Some See Empty Spaces, We See Opportunities

Some See Empty Spaces, We See Opportunities | MASSIVart
On the eve of the announcement of the winner of the international call for artists organized with MIRA for the iconic public art installation that will be integrated into their real estate development project in Mexico City – Neuchâtel: Cuadrante Polanco, we would like to introduce Evlyne Laurin, a new member of our team, who speaks on the subject of public art – crucial now and in the future.


Evlyne recently joined MASSIVart as the Director – Client & Development. Seasoned art administrator, she brings a pan-Canadian and international network and experience as a liaison agent, account manager, event and curation, strategic planning and production direction with her. She has been working with artists, photographers, non-profits, cultural enterprises, both private and public, fairs, galleries, and private collectors on two continents. She worked for Roger’s Cup & Tennis Canada, the VIP team of Frieze Art Fair, Art Bank of the Canada Council for the Arts, amongst others.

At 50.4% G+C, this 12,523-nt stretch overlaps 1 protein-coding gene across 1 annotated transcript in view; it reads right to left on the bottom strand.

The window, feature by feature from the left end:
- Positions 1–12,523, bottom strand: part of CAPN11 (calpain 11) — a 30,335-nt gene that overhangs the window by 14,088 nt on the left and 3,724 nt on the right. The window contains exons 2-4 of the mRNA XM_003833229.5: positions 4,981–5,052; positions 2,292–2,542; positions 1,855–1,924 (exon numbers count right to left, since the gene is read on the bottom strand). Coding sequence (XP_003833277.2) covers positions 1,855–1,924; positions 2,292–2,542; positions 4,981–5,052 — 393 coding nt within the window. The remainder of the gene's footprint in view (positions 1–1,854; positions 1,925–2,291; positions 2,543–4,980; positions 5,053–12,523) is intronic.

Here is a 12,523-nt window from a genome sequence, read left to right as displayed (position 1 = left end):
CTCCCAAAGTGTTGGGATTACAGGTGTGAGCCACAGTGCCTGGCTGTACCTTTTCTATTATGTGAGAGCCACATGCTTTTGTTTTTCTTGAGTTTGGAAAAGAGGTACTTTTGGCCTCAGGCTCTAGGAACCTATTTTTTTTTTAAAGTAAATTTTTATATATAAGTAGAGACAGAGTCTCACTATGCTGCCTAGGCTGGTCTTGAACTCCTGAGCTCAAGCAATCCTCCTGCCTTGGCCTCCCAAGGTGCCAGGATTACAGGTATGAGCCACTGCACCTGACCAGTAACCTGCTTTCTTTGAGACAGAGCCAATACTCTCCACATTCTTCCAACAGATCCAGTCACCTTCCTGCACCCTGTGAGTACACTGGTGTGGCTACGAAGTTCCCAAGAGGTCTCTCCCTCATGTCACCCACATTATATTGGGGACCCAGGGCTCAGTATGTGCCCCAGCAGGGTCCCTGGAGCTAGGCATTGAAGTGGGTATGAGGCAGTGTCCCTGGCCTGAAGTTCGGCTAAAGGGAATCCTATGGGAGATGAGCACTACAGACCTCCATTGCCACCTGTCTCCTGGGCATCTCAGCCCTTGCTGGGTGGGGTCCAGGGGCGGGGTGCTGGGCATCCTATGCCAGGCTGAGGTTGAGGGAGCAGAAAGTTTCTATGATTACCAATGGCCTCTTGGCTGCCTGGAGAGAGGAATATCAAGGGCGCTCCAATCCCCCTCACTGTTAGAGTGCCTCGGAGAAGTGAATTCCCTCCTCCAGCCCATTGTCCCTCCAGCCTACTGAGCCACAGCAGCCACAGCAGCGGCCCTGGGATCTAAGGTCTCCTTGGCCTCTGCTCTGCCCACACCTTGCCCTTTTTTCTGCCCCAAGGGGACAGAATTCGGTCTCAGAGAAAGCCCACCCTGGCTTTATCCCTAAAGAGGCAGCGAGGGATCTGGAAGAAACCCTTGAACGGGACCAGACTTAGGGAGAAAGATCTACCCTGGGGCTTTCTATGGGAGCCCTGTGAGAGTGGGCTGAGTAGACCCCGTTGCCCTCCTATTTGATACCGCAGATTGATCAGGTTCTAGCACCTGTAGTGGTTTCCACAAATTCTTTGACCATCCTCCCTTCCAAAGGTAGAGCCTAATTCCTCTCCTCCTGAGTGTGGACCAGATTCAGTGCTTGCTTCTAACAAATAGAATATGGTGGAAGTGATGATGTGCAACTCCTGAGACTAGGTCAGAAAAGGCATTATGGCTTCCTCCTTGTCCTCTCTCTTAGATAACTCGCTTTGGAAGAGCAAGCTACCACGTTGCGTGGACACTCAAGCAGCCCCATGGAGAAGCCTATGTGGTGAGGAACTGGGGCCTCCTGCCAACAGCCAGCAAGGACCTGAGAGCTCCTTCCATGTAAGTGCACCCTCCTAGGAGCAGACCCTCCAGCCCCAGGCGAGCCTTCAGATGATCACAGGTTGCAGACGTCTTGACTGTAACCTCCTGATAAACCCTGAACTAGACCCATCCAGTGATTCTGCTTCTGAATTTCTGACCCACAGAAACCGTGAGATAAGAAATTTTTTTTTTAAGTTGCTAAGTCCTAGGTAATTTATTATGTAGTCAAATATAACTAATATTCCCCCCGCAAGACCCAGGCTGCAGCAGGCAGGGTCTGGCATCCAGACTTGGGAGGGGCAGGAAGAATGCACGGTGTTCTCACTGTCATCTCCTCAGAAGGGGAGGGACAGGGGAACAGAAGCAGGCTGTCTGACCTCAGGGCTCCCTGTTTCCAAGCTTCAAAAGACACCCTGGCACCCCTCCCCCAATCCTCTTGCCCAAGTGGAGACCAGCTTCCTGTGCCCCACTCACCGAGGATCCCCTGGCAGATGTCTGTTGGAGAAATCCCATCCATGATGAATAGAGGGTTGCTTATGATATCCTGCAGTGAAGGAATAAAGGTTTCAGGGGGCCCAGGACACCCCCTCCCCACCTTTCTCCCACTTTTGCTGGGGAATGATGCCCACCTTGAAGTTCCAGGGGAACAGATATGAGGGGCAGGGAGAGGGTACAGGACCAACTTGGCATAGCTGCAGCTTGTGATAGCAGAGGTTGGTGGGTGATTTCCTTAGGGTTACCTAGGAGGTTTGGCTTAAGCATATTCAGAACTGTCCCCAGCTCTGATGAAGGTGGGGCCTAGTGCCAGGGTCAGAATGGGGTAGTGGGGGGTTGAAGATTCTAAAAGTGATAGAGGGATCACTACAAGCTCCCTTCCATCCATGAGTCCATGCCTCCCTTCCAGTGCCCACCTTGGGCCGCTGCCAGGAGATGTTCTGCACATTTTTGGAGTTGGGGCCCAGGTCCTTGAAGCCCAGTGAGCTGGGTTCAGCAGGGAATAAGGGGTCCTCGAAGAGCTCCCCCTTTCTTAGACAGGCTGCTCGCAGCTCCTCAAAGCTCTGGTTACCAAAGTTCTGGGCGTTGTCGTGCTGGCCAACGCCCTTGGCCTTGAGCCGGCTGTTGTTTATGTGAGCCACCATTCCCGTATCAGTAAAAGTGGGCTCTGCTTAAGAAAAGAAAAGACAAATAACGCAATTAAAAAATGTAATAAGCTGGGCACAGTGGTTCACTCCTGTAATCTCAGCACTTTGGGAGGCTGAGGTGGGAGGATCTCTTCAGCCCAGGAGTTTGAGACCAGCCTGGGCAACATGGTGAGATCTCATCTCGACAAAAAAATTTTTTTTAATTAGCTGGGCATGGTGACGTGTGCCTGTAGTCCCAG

With over a decade of experience in various positions within the cultural sector, she understands the power of arts and how to leverage it. It is her mission to make it more accessible. Evlyne loves to play the role of the connection agent; bridging the client’s vision with the creative one. Her in-depth understanding of both sides makes her projects carefully planned, well-executed and on point.